Response: This argument is missing the point entirely. We're not trying to force anyone to change their personal identity, it's just a new label for the same old month! (An important label, nonetheless.) But since it's been mentioned - here goes: "Black" is a European term used to identify a racialized group of people. All human societies have a name for themselves; most peoples are called either by a name which they invent for themselves, or by a name which refers to where they come from. The term "Black" is neither. In fact, it can contribute to the easy dehumanization of people of African descent by making it seem as if we have neither a name for ourselves, nor a place of origin. Although even the word "Africa" is Latin and thus European in origin, at least "Africa" can be identified as a place; we know where Africa is, we know that it has thousands of years of history, a rich diversity of cultures and civilizations, etc. But where is the "Black-land", where the Blacks came from? Nowhere - just as there is no "Yellow-land" for "Yellow" people nor a "Red-land" for "Red" people. Thus the term "Black," while having a fair degree of catchy appeal, still contributes to a racist misconception that African people's history only began when Europeans started eyeing them as extremely cheap labour. Did our predecessors simply materialize out of nothingness, like some kind of unfortunate, brutish and magical creatures, to go work themselves to death for free?
Today's mainstream, popular notions of "Black" history, by downplaying or simply excising the African origins of the descendants of Africans in the diaspora, give a truncated, incomplete view of our humanity. Although the term "Black" may be more suitable than the terms "Negro" and "Colored", this is only because the term "Black" has had less historical baggage associated with it since it came into vogue in the 1960s, long after African slavery had been abolished by Western nations. And although we can co-opt the term "Black" for our own positive use as people of African descent (incidentally, this is the same argument often used to justify the continued promotion of the word "nigga" within communities of African descent), in keeping with the fact that we are here to EDUCATE, we should no longer simply be content with the term "Black" as a heading for our educational efforts during this month.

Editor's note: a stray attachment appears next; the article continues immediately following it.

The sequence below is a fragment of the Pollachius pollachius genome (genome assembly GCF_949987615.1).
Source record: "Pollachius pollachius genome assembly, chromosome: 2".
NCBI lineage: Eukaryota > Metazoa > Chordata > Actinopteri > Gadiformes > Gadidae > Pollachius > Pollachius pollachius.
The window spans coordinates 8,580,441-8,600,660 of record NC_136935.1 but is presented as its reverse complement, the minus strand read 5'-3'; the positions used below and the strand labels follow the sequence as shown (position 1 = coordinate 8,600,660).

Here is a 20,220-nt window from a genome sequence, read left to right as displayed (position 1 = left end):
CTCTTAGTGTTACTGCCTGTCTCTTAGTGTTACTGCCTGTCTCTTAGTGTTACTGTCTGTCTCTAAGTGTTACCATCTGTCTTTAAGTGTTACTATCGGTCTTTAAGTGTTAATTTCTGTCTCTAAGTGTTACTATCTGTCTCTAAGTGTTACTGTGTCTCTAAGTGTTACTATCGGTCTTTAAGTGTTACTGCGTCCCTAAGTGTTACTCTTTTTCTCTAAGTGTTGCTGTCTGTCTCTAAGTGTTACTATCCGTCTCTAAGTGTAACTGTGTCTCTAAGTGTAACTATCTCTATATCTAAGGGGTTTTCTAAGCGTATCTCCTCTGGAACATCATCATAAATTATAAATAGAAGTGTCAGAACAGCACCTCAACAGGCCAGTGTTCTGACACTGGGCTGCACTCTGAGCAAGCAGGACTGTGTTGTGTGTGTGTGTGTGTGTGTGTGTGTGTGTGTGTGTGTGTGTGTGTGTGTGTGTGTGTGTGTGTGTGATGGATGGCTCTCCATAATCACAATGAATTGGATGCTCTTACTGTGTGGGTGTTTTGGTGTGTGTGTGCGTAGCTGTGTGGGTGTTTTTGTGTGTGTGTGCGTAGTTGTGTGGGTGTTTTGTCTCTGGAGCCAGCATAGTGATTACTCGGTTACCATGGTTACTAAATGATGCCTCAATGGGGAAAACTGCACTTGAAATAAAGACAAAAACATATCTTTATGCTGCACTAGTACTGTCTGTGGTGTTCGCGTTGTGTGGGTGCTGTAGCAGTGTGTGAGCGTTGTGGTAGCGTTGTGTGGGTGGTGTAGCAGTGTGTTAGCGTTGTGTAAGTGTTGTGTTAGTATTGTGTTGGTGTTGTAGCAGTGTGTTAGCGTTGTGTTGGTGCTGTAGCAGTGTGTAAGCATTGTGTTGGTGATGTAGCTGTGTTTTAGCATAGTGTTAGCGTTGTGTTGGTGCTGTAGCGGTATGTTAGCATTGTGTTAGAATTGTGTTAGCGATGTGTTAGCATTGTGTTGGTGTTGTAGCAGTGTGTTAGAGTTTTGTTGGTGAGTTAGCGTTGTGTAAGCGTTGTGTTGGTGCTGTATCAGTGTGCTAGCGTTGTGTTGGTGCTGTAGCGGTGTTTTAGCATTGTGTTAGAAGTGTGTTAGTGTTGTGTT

Argument: Everyone already knows what Black History Month is, so why change the name? If we do that we'll lose people's interest.
Response: That is wrong. Far more important than the name of the month, is WHAT ACTUALLY HAPPENS during African Heritage Month. Whether we call it BHM or AHM, we still have lots of work to do to promote the events which will happen during the month of February. Marketing this series of individual events has far more to do with good planning and logistics than it does with the general name given to the series. Besides, with each year that passes, it will become easier to promote this period with its new name, "African Heritage Month". People may be conditioned towards seeing what they expect to see, but changes always have to begin somewhere. Just as most children of today will grow up seeing an African-American president of the United States of America as an everyday fact of life, from now on students coming to Concordia should see "African Heritage Month" as the normal name for the time during which Concordians educate each other about and celebrate the contributions of people of African descent to our society.
Furthermore, the educational focus of African Heritage Month should inform the marketing strategy, not the other way around. What's the point of marketing an educational month which is itself erroneously-titled in a certain respect? By adopting a title for this special period which is more appropriate, we stand to gain so much more than we would ever lose.
Argument: The city of Montreal calls it "Black History Month."
Response: So what? It wasn't until 1986, that U.S. President Ronald Reagan became the first to officially declare February to be "Black History Month" federally! The city of Montreal only started officially observing a Black History Month in 1990, and the Quebec government only came around in 2006. Unfortunately, they were all quite far behind the times - though we should all be happy that they are making great strides to catch up now! However, it's up to us as citizens to show the proper way when our elected officials simply don't know any better - they depend on us to give the right cultural cues. This is exactly what U.S. President Gerald Ford did, back in 1976, when he expanded official federal recognition of "Negro History Week" into "Black History Month." Other municipalities, jurisidictions, and major civil society organizations have moved forward and adopted the name "African Heritage Month" or even "African-American History Month". (The former name is far more common in Canada.) We also should know better than to stick with the name "Black History Month" - so what are we waiting for?
Until the African cultural heritage of our North American societies is consistently given its proper due in elementary and secondary school curricula across Canada, the lessons imparted through the context of African Heritage Month will continue to be a necessary dose of understanding which our societies so desperately need in order to thrive at their fullest potential; thus let us take a step in the right direction by adopting the title "African Heritage Month."
By Dwight Best